It’s been a bit of a roller coaster over the past couple of weeks since Holland.
It was full steam ahead with the horses that had been left behind while we had been away. Unfortunately after a week back at home I had quite a bad fall.
We all accept when getting on a horse that there is a risk, however you hope that it is a calculated one. Safety is paramount.
It was unfortunately a horse bought for a Grade 1a rider that I fell off, and completely out of nowhere I suddenly found myself on the floor.
I was taken to hospital, and by the time the early hours of the morning arrived thankfully the x-rays of my back returned clear. There was just some good bruising, which is painful enough.
Time was needed to heal, although we didn’t have much of that…with a week off riding (which never happens), I had to get back on board with Hickstead only a week away!
I am grateful for the support I have from World Class Programme and the Lottery funding, as the team physio, Lucy Bell was able to come out to see me at home a couple of times. The team osteopath, Karen Robertson was also at Hickstead to strap me up and get me through the competition. I’m also lucky to have a great support team at home of sports massage and biomechanics coach Darren Bettison and osteopath Victor Henighan who got me moving again.
Noki had to have one of his regular heart check ups, due to his various problems (which is why we found each other in the first place). We have had to keep a close eye on him. His specialist heart vet came to see him and thankfully all is ok and he is able to keep doing what he loves.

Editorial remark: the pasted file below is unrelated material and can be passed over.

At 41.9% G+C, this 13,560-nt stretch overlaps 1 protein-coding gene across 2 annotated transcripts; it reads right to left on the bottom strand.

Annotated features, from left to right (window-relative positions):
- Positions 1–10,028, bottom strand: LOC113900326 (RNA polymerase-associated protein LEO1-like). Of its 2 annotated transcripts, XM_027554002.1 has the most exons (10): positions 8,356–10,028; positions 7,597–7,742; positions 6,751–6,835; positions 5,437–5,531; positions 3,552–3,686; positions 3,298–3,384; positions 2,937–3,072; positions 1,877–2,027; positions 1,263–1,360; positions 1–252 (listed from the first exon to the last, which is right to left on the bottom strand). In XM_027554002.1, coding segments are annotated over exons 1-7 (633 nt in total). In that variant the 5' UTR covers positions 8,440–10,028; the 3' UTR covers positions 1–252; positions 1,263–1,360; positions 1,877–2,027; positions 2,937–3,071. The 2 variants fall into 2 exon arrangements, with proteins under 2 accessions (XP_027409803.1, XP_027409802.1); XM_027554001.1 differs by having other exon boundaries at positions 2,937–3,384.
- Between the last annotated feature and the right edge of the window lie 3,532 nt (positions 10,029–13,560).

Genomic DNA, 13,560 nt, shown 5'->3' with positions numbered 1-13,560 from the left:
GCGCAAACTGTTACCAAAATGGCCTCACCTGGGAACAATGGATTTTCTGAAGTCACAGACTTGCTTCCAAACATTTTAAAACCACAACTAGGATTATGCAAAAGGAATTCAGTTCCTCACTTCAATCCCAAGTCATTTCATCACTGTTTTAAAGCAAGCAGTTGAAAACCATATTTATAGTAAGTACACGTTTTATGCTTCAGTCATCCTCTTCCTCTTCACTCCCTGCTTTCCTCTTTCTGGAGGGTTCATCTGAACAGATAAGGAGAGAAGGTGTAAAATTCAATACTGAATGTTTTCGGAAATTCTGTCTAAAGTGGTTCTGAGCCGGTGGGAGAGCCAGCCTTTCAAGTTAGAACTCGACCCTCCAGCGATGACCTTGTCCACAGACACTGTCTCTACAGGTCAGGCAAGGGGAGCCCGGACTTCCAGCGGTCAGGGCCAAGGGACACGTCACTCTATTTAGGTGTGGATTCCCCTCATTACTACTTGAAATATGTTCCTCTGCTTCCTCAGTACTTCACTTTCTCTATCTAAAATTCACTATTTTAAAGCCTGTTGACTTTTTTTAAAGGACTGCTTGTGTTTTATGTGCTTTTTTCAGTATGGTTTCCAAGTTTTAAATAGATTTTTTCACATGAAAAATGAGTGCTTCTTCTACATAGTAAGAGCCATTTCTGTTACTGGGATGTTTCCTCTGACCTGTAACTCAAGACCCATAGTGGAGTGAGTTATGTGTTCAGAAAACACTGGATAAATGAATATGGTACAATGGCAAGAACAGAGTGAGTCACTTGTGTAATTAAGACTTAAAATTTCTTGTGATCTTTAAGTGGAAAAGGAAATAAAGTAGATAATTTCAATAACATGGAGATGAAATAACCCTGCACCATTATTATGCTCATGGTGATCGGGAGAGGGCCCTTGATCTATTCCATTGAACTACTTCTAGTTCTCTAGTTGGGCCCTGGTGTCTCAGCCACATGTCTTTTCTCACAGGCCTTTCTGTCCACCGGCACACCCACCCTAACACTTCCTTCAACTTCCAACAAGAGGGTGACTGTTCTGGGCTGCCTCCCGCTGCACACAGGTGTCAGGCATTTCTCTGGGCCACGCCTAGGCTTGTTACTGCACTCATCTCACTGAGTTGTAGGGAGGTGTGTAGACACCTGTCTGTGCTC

Hickstead went well. As I wasn’t feeling 100% Noki stayed at home, but I took Reece and Jorge to do the para classes, which is part of our final selection.
Reece (pictured) had a bit of an upset in the first test, spotting someone popping through the hedge next to the arena. He went from one side to the other side of the arena so quickly, it was lucky I stayed on and that we stayed in the arena! However with not feeling great thanks my back already, it didn’t really help. I finished that movement, then was distracted by the pain and lost where I was going, so trotting a big circle in rising trot to get myself back together and continue. Thankfully Reece also regained concentration and finished the test well.
Jorge then went in to show Reece how it was done and was on his best behaviour, to win the class by nearly 4% on 73.99%, ahead of Reece on 70%. The following day in the international arena, the order was reversed, and Reece managed a good win on 73.98% and Jorge came second on 71%, just having a few little wobbles where he got worried. Overall it was very successful considering the circumstances. I did decide with the help of my team to withdraw from the freestyle that determined the supreme champion, and give myself a bit more time to recover for Hartpury.
I now have a week at home before heading to Hartpury CPEDI and CDI. Reece and Jorge have been selected in the para international, and Noki in the senior grand prix, which will be a great experience.
As far as the Riding for the Diabled (RDA) goes, Victor Henighan (my osteopath) did an amazing fundraising event, cycling the 170 mile The Way of the Roses challenge in one day raising £1000, which is amazing!